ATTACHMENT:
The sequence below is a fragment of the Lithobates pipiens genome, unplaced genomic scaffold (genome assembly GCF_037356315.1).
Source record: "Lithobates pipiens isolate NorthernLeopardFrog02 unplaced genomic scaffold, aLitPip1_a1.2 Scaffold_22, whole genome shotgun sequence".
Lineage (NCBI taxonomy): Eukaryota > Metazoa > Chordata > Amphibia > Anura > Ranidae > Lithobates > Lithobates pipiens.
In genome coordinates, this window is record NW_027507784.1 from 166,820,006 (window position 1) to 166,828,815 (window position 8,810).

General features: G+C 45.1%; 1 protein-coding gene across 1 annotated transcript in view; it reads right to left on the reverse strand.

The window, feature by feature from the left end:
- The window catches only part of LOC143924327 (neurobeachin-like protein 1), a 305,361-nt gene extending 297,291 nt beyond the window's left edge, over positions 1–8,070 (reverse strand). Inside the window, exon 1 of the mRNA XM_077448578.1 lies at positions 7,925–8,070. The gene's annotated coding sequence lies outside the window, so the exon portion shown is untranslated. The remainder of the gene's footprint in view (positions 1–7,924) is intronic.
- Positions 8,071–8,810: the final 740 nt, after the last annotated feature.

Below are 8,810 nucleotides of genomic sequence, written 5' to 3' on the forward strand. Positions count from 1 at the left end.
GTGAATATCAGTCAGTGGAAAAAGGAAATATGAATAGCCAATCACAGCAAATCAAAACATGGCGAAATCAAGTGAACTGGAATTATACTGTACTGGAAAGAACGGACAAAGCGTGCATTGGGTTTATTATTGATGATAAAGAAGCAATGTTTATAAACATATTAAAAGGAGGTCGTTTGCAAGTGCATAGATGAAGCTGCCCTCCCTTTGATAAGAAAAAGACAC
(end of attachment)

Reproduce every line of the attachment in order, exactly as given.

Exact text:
The sequence below is a fragment of the Lithobates pipiens genome, unplaced genomic scaffold (genome assembly GCF_037356315.1).
Source record: "Lithobates pipiens isolate NorthernLeopardFrog02 unplaced genomic scaffold, aLitPip1_a1.2 Scaffold_22, whole genome shotgun sequence".
Lineage (NCBI taxonomy): Eukaryota > Metazoa > Chordata > Amphibia > Anura > Ranidae > Lithobates > Lithobates pipiens.
In genome coordinates, this window is record NW_027507784.1 from 166,820,006 (window position 1) to 166,828,815 (window position 8,810).

General features: G+C 45.1%; 1 protein-coding gene across 1 annotated transcript in view; it reads right to left on the reverse strand.

The window, feature by feature from the left end:
- The window catches only part of LOC143924327 (neurobeachin-like protein 1), a 305,361-nt gene extending 297,291 nt beyond the window's left edge, over positions 1–8,070 (reverse strand). Inside the window, exon 1 of the mRNA XM_077448578.1 lies at positions 7,925–8,070. The gene's annotated coding sequence lies outside the window, so the exon portion shown is untranslated. The remainder of the gene's footprint in view (positions 1–7,924) is intronic.
- Positions 8,071–8,810: the final 740 nt, after the last annotated feature.

Below are 8,810 nucleotides of genomic sequence, written 5' to 3' on the forward strand. Positions count from 1 at the left end.
GTGAATATCAGTCAGTGGAAAAAGGAAATATGAATAGCCAATCACAGCAAATCAAAACATGGCGAAATCAAGTGAACTGGAATTATACTGTACTGGAAAGAACGGACAAAGCGTGCATTGGGTTTATTATTGATGATAAAGAAGCAATGTTTATAAACATATTAAAAGGAGGTCGTTTGCAAGTGCATAGATGAAGCTGCCCTCCCTTTGATAAGAAAAAGACAC